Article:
Tuesday, 28 July 2009

BINARY CODE-Chapter 18 The Ashes of The Past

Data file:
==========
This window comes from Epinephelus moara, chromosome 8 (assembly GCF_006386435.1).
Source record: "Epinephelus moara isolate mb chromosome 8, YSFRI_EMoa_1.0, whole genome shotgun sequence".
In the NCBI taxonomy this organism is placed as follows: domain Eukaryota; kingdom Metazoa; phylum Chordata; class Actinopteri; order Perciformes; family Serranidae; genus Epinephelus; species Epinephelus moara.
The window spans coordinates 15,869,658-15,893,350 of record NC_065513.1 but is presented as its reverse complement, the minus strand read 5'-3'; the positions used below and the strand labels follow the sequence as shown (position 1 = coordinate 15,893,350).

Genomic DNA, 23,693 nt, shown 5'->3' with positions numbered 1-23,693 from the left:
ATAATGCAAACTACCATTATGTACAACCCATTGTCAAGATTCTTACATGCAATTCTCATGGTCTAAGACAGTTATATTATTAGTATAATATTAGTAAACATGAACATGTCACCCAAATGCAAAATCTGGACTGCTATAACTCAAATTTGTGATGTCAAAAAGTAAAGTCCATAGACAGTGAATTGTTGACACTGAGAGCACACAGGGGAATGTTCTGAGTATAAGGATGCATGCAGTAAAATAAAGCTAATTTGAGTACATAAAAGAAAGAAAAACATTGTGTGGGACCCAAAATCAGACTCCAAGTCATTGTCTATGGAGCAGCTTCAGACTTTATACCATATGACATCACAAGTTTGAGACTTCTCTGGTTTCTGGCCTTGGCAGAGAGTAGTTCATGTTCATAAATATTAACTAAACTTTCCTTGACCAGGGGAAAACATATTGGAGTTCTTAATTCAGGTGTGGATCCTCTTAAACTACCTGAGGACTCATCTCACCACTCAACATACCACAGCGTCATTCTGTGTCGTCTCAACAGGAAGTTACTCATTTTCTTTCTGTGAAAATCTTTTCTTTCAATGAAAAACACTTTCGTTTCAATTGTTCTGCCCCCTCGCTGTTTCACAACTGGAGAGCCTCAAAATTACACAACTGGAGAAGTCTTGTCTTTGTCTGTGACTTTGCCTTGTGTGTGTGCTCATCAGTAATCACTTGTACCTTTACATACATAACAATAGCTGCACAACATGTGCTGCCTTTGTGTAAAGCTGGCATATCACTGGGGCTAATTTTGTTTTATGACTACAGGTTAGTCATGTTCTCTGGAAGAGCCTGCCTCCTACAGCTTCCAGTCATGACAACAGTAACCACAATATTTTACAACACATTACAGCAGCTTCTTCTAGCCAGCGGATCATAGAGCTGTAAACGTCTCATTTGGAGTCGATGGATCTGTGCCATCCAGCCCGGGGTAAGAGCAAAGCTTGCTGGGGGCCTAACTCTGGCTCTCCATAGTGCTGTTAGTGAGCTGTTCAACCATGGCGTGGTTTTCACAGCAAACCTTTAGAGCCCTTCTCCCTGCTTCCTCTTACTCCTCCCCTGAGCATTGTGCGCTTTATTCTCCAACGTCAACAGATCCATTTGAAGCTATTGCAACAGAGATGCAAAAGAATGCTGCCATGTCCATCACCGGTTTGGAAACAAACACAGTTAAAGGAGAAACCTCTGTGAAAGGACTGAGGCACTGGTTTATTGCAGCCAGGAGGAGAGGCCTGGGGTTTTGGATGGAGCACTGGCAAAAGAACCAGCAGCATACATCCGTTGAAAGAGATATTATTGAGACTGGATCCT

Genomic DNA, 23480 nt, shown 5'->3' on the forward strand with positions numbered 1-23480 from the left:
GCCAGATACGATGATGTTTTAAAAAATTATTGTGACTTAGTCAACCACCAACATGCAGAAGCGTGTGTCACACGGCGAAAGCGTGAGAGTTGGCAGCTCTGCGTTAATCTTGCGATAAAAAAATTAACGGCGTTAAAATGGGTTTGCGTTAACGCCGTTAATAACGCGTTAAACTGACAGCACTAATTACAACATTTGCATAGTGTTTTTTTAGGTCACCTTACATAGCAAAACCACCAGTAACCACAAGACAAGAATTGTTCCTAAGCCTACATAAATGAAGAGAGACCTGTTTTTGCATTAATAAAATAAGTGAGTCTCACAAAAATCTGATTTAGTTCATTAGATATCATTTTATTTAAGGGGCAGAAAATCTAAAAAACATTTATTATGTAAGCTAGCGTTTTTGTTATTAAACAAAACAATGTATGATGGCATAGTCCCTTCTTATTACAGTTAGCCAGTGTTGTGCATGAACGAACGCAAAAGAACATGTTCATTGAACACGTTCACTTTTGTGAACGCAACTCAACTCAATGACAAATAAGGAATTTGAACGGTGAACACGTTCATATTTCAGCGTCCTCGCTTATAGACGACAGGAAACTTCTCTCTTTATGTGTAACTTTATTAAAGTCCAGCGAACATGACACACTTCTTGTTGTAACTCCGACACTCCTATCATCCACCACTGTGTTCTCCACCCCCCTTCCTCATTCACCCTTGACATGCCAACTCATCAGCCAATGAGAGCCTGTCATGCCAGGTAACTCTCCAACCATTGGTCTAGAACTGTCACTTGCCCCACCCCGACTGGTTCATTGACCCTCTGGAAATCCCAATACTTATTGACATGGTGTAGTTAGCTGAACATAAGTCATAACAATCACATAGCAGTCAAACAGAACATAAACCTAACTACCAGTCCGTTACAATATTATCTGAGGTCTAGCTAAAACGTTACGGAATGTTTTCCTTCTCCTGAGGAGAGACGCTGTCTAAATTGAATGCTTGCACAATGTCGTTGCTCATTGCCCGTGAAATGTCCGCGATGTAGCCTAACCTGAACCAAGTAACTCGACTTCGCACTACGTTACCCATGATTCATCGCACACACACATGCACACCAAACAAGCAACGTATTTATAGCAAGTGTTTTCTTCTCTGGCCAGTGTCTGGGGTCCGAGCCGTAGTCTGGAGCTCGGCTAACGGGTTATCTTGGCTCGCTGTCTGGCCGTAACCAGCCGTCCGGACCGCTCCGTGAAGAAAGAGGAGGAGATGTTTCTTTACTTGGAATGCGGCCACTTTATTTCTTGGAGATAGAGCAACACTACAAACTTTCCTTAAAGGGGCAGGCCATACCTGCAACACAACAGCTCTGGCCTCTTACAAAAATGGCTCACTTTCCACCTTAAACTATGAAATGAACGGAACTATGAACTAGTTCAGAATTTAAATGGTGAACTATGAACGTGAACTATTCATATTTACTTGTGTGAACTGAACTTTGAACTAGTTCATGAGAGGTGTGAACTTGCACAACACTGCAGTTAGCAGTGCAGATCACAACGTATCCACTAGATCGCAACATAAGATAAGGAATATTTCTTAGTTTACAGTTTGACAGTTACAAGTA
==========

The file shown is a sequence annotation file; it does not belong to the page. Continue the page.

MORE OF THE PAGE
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Of course you cannot help but compare. Life is a progression between the two powerful poles of desire and memory. With each passing day the desire of youth, fueled by the fearsome attraction of the unknown, is gradually replaced by memories of the known, until eventually all you are left with are memories of desires, frustrated or fulfilled. It is a process as inevitable as the sunrise. You can never replicate the freshness of the first time you saw the turquoise blue of the waters around a Bahamian cay or the silent wonderous magic of the child's first snowfall. Instead the mind uses all experience to create a mosaic of new sensations which have the weight of comparison behind them. Tess was still asleep next to me as the sun streamed through the window. The covers had fallen open and one of her breasts lay exposed to the chill of the morning, her nipple dotted with goosebumps from the cold air. I looked at her in repose, her lips relaxed, the darkness of her eyebrows a horizontal line dividing a face that was both long and full. Suddenly I felt an surge of desire overcome me in waves that coursed through my body, a complicated interplay between emotion and reason as the magical machinery of memory and desire kicked into gear. I reached under the covers and slowly traced a line down from her breasts, feeling the muscles of her abdomen tighten. Her skin grow taut as my fingers approached like attacking soldiers sneaking up on a hillock covered with gorse. She stirred and I bent down to suck her nipple, feeling the initial cold stiffness grow warm and soft, then stiffen again as I drew a circle around it with my tongue. She let out a moan and I moved to quieten it with my lips. I felt her body turn towards mine, her legs opening slowly, a drawbridge to allow me passage through into a warm bottomless lake. "Oh dear," she murmured quietly as her eyes came open. "That was a nice way to be woken up." The word intimate has many meanings. As a verb it can mean to hint or suggest. It can also mean to proclaim. Dressed as an adjective, it can mean close, secret, or sometimes even essential. To become intimate with someone is to combine all these definitions, to shed the external skin that we all have and to enter into a hidden internal world--physical, mental, and spiritual--a world where secrets previously hinted at are confirmed or denied, where barriers are breached, where two people surrender themselves to each other willingly. We were on different ground now. It was as though a trapdoor had swung open from the world we had inhabited all our lives and deposited us in a brand new world, one which looked the same but was somehow very different. Was being with Tess different than Lydia? It is like asking if the blue sky is always blue. I read once that we don't see things as they are, we see things as we are. Everything depends on your point of view, your place along the timeline of your life. I fell in love with Lydia almost immediately, yet it was a long time before I went out with her. Nonetheless, somehow that initial feeling remained constant, topped up from time to time, but never really exceeding the incredible surge of electricity I felt that first time in the attic at Valhalla. I didn't think it possible, but somehow we managed to keep up the same powerful flow through the years, and I never ever will forget the jolt I used to feel every time I heard her voice say my name, as I felt somehow honoured by God to be addressed by her. Was Tess similar? We were friends for the longest time. It was only after Lydia's death that my feelings for her began to grow in small increments, rising imperceptibly like the level of a tidal pool, not noticeable until I was surrounded by deep water. Comparing the two was impossible and not fair, since they were both different just as I was different. As I lay there, smelling the sweet cleanness of Tess's hair and feeling her body next to mine, I reflected on the two of us, veterans of some long campaign. I felt the strange mixture of contentment and relief tinged with guilt which comes with being a survivor. "Would you like soft-shelled crabs for breakfast?" I asked. "Oh yes, please," she said, wrapping herself around me and kissing my ear. There was a silence in the room, interrupted only by the sound of our breathing. "Thank you," she whispered softly and slowly, her mouth pressed against my ear. I knew it had nothing to do with my offer of breakfast. I looked at her and rubbed my nose against her cheek. "Tess." I said, and kissed her again. The cold floor was a shock to the system, but the day was bright with that newly minted look of spring. The leaves were just at the point of adolescence, changing from the yellow green of new growth into a darker green slightly more care-worn. "What shall we do today?" she asked. I think back now on that moment, and I somehow wish I had said something different, that I had left well enough alone and suggested that we take a walk or a sail or make love again all day or do anything but continue to poke around the ashes of the past. It would have been simpler, and who knows what might have happened. But I didn't, and to this day despite my regret I don't know why I didn't. What I did say was: "Why don't we go visit Mary and Jake again?" A flicker of disappointment, the most miniscule trace, flashed across Tess's face, but she said "Okay," and the day's concrete mold began to set, a footprint that I wish somehow had headed off in a different direction. We called them before going, speaking first to Jake, who despite the early hour sounded as though he had already been drinking something stronger than orange juice. He passed the phone over to Mary, who seemed to have retraced the few friendly steps she had made toward us and was non-committal at best, if not downright unfriendly. We were in no hurry and said we would be over in the afternoon. We spent the morning moseying around Valhalla, cooking a first class breakfast and revelling in what for us was a world with only the two of us in it. We were sitting out on the dock by the boathouse looking out towards the buoys in the distance where only six months earlier we had scattered Lydia's ashes together. What could have been awkward seemed like a natural progression. "You know, life is strange, isn't it?" Tess suddenly said to me, her head leaning on my shoulder. "I used to dream when I was young that we would be doing this, you and I, only I thought we would be doing this twenty years ago. When you got married, I gave up ever thinking it would happen and even when Lydia was killed I never thought..." Her words tailed off as she struggled with what to say. "I hope you don't think that I am gloating that things turned out this way." I hugged her. "Tess," I sighed. "One thing I've learned in life is that we have no control over the big things and only marginal control over the small things. So you have to be grateful when the big things go your way." I paused and looked at her. "And this is a big thing." By the cusp of the afternoon, the sun had warmed up the air sufficiently to take a swim off the boathouse. We went skinny dipping like teenagers, washing the salt off under the water tower. The day meandered by at a languid pace, seconds lurching into minutes and stumbling into hours like drunks with nowhere to go. By three, we were very peckish and decided to stop on the way to Jake's and pick up a barbeque. I was still wiping the remnants off the corner of my mouth as we rolled up to Jake's house, where Mary was sitting out front on an old chair dragged out from inside. "Well, don't you two look like the cat who ate the canary," she cackled as we got out of the car. Tess and I looked sheepishly at each other. I was taken back to the night of my initiation into sex at age sixteen, when I returned home to find my parents and my aunt and uncle surprisingly still on the back porch, drinking coffee and chewing the fat. I felt as though I was different, as though I now sported a badge on my forehead which said THIS BOY IS NO LONGER A VIRGIN. They might have noticed I was acting a little strange, but in retrospect I think their knowing looks were mostly in my imagination. Still, it seemed as though Mary could tell that Tess had found more than a friend. Tess had brought Mary some gifts, a basket with fruits and canned goods and a Christmas pudding that was noticeably out of season. We had also brought a bottle of nice wine for Jake, who had taken advantage of knowing we were coming by disappearing off somewhere. Mary poked through the basket and picked out the pudding, holding it aloft. She had a broad gap-toothed smile on her face. "Lord, child, how dj'you remember I love this?" Tess grinned. "I remember once when I was eight and you and I lit the pudding for the Aunts and you let me hold the match. I know it's not Christmastime..." she said apologetically. "Honey, at my age you don't wait around for Christmas in case it don't come," chuckled Mary, obviously pleased by the gift. Tess had done the right thing. Mary's smile was genuine and it suddenly seemed as though she was on our side. "How long you two stayin'?" she asked. I let Tess do the answering. "We're heading back tomorrow," Tess said, "so I didn't want to leave without seeing you again." I knew Tess was trying to make amends for her family's half-decade of neglect. "Ain't that a pity," Mary said. "I could have cooked you something." Her tone had changed since the phone call. Tess let the conversation wander back and forth like a hooked fish, gradually reeling it in and keeping enough pressure not to lose Mary's goodwill. I remained mute in the background. Curiosity had replaced Tess's earlier reluctance. Suddenly she gaffed the conversation. "Mary," she said. "I know you didn't want to talk about it yesterday but I wonder if you could tell me something about the boat trip with my great-grandfather again." Mary's expression changed slightly, but I couldn't tell whether this was good or bad. "You know child, when you left yesterday I was thinkin' bout that trip and it was all comin' back to me jes like it just happened." She shook her head. "I ain't thought of that for a long time, maybe because...because it changed my life so." She looked around at the chaos of her front yard. I knew she was wondering what a life in Washington would have been like. "I was so young..." she said. She shook her head with a mixture of regret and acceptance. Suddenly she leaned forward in her chair and looked at Tess. "Whatch-you wanna know about that trip, child?" Her tone made it clear that she had just opened a door and invited Tess inside. Tess was a bit taken aback, but quickly recovered. "Yesterday you said that you had never seen two partners go at each other like my great grandfather and Mr. Mackenzie. What did you mean by that?" "Well, child," the old woman said. "You gotta remember that I was a young girl. I hadn't never seen much of what goes on in the real world, you know, how people really act and all. I hadn't never seen Mr. Hoeflinger angry before. He was always so nice to me. Course I knew he must be really strong, else why would he be rich?" She paused for a second. "Mostly on that boat the men they kept to theyselves and so during the day I didn't see much of them. I was busy cleanin' and preparin' the beds and gettin' ready for supper. It only took a day and a half to sail down from Washington, you know. Anyway, after supper they was all playin' poker, and Mr. Hoeflinger, he asked me to stay and serve drinks. Schnapps. That's what they was drinkin'. I know, because I took a swig myself." She giggled and put her hand to her mouth like she was hiding something. She then continued, secretly proud of her audacity as a young girl. "By and by they started talking about their machines and Mr. Ford, he and your great grandfather were doin' most of the talkin'. Finally Mr. Mackenzie, he began to butt in, sayin' how his company could solve Mr. Ford's problems. I remember he kept sayin' "Big isn't bad, Henry. Big isn't bad. My company can help you manage." "I remember it clear as day because that was when your great grandfather he broke in. He shook his finger at Mr. MacEnzie, and said loud, real loud like I never heard him talk before." "Your company, Tomas. Your company. Perhaps you have forgotten ve are partners again." "I remember it cause his face was red and his moustache blew out when he talked and he said Thomas like only he could: 'Toh-mas.' He was pokin' his finger in Mr. MacKenzie's face." She was shaking her head. I spoke up, bringing her back abruptly to the present. "Mary, you're sure he said we are partners again? You're sure he said again?" I said it twice for emphasis. I knew that probing the memory of a ninety year old woman talking about a conversation three quarters of a century before was expecting more than was reasonable. Mary looked at me quizzically. "Yes, I remember it well. I remember it zactly, 'cause that was the last thing I ever heard Mr. Hoeflinger say to someone else. The very last thing." Her head rocked back and forth, as if for emphasis. "After he said it he turned to me and asked me to get the coffee, and when I came back he told me I could go to bed. I could hear them still arguing for a long time, but I didn't hear nothin' they said after that. The next thing I knowed, the Cap'n was shakin' me awake and your great grandfather was dead." Her shoulders hunched up. "Anyway what's past is past, child. Ain't no use in rakin' over coals 'cause the fire went out a long long time ago." She was right, as most people are who have seen ninety years of the ebb and flow of life. The younger you are though, the less you heed their words and the more you plunge forward. My mind was still on that boat, replaying the scene she had just described. "Mary," I interjected, "when Mr. Hoeflinger was yelling at Mr. MacKenzie, what was MacKenzie doing? Did he say anything?" This may seem difficult to believe, but I knew what she was going to respond even before she said it. In my mind I had already seen it. I had already seen it as if the two men had been standing directly in front of us. "No, child, that was the strange thing. He didn't say nuthin'. He just looked at Mr. Hoeflinger and he smiled. He just smiled, child, was all he did."